Ginger ale

Ginger ale is a carbonated soft drink flavoured with ginger. It is consumed on its own or used as a mixer, often with spirit-based drinks. There are two main types of ginger ale. The golden style is credited to the Irish doctor Thomas Joseph Cantrell. The dry style (also called the pale style), a paler drink with a much milder ginger flavour, was created by Canadian John McLaughlin.

Ginger ale
Vernors golden ginger ale
TypeNon-alcoholic mixed drink
Country of originUnited Kingdom and Canada
Region of originNorthern Ireland and Southern Ontario
Introduced1851 (Golden) and 1904 (Dry)
Proof (US)0
VariantsGolden ginger ale and dry ginger ale


Thomas Joseph Cantrell, an Irish apothecary and surgeon, manufactured the first ginger ale in Belfast, Ireland in the 1850s. This was the older golden style fermented ginger ale, dark coloured, generally sweet to taste, with a strong ginger spice flavour, which he marketed through local beverage manufacturer Grattan and Company.[1] Grattan embossed the slogan "The Original Makers of Ginger Ale" on its bottles.[2] Ginger ale is transparent, whereas ginger beer, a stronger tasting product, is often cloudy due to the residues of brewing.

1916 Toronto Star ad for Canada Dry ginger ale

Dry ginger ale was created by Canadian John J. McLaughlin, a chemist and pharmacist.[3] Having established a soda water bottling plant in 1890, McLaughlin began developing flavour extracts to add to the water in 1904. That year, he introduced "Pale Dry Ginger Ale", the bubbly drink that would be patented in 1907 as "Canada Dry Ginger Ale". A success, Canada Dry products were accepted by appointment to the Vice-Regal Household of the Governor General of Canada. The dry-style also became popular in the United States during the Prohibition era, when it was used as a mixer for alcoholic beverages.


Traditional ginger ale is fermented from a microbial starter culture (yeast or ginger bug), sugar, fresh ginger root, other flavourings and water. Ginger bug can be derived from ginger beer plant containing Saccharomyces florentinus and Lactobacillus hilgardii or fresh ginger root containing Lactobacillus bacteria and wild yeast. The carbonation comes from the yeast fermentation as opposed to carbonating the finished product. Ethanol, as a byproduct of fermentation, will be present in the ginger ale but can be controlled by modifying fermentation time.

Commercial ginger ale commonly contains carbonated water, sugar or high-fructose corn syrup, and artificial or natural ginger-flavour. Ginger content is often listed on labels in a general "natural aroma" or "natural flavouring" statement, to preserve secrecy of the complex proprietary mix of spices, fruits and other flavours used; lemon, lime, and cane sugar are the most common ingredients. Pineapple and honey are also occasionally used.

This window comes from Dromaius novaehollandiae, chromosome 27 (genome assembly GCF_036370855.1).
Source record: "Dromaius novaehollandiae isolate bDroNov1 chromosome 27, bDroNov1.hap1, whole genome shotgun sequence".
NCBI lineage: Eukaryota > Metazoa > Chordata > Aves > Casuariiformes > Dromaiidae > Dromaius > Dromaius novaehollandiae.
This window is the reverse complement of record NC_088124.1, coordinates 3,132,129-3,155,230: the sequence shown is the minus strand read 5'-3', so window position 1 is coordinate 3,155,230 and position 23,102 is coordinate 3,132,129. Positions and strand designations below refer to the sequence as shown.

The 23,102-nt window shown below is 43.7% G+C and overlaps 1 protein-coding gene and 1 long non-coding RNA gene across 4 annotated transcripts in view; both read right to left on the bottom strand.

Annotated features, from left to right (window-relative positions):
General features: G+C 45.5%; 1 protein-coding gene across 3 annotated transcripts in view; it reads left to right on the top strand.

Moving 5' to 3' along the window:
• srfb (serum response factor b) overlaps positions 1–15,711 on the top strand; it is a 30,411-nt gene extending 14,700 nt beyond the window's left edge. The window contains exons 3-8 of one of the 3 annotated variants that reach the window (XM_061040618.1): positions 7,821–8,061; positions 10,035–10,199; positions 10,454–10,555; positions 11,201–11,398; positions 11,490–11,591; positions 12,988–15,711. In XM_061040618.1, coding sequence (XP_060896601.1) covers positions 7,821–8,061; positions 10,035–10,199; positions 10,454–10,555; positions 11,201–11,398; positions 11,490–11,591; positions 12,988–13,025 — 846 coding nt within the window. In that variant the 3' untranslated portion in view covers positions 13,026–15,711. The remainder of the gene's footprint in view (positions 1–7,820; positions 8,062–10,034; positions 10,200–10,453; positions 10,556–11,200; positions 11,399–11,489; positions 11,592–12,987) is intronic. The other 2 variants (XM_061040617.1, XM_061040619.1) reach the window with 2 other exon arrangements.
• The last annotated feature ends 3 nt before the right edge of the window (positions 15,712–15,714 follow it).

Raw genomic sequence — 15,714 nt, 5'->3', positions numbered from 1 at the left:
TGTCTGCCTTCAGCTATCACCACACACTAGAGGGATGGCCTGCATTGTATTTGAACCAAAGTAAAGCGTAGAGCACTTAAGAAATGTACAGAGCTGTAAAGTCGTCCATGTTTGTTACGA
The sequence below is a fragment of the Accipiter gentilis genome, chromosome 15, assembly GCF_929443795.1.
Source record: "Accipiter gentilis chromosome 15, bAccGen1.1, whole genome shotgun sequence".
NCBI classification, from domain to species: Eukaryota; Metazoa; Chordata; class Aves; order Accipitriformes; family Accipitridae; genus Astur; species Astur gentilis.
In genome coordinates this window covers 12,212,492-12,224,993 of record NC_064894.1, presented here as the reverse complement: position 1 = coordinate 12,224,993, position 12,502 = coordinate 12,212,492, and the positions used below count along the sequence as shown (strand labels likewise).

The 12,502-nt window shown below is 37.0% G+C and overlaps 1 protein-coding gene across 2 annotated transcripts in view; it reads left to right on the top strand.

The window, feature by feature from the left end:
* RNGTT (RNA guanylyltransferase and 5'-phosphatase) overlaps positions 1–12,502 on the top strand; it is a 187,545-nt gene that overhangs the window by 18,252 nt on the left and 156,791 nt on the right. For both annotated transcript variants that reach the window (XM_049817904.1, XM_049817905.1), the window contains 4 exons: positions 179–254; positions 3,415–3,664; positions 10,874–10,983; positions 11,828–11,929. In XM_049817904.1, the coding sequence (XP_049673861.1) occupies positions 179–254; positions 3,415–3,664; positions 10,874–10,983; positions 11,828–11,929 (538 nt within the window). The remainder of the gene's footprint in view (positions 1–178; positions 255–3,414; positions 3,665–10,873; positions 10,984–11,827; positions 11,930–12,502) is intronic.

Traditional ginger ale is fermented using ginger, yeast, water, sugar, and possibly other flavourings. A ginger bug - a slurry of ginger and sugar used to propagate the yeast and bacteria found on the ginger skin - may be used in place of commercial yeast.[4] Sugar isn't added simply for sweetness; ginger's low natural sugar content (1.7g sugar/100g) does not contain enough to complete fermentation.[5] As with other fermented beverages, sugar is fermented by the yeast into ethanol and carbon dioxide,[6] both retained during brewing in an airtight container.

Artificial carbonation

Rather than ferment their product, most commercial ginger ale bottlers will carbonate their soda by chilling the water to a low temperature to allow more carbon dioxide to be dissolved.[7] Then, alkaline compounds such as sodium bicarbonate may be added to reduce acidity. Lastly, carbon dioxide is added and slightly over-pressurized to facilitate movement into storage and the filling machine.[7]


As a drink

Ginger ale is popular both as a soft drink and a mixer in cocktails and punch. It is sometimes used by non-drinkers or in the performing arts as a non-alcoholic substitute for champagne or beer, since the beverages resemble each other in appearance. Ginger ale is also added to beer to make shandy.[8]

As a stomach pain palliative

Ginger ale, as with other ginger products and other non-ginger-flavoured carbonated beverages, is often recommended as a home remedy for indigestion[9] and motion sickness.[10] It is also used to soothe coughs and sore throats.[11]


Ginger ale is usually acceptable for people on a clear liquid diet.[12] It is generally high in sugar, with commercial varieties containing around 10 g of sugar per 100 ml.[13]


Ginger ale vs ginger beer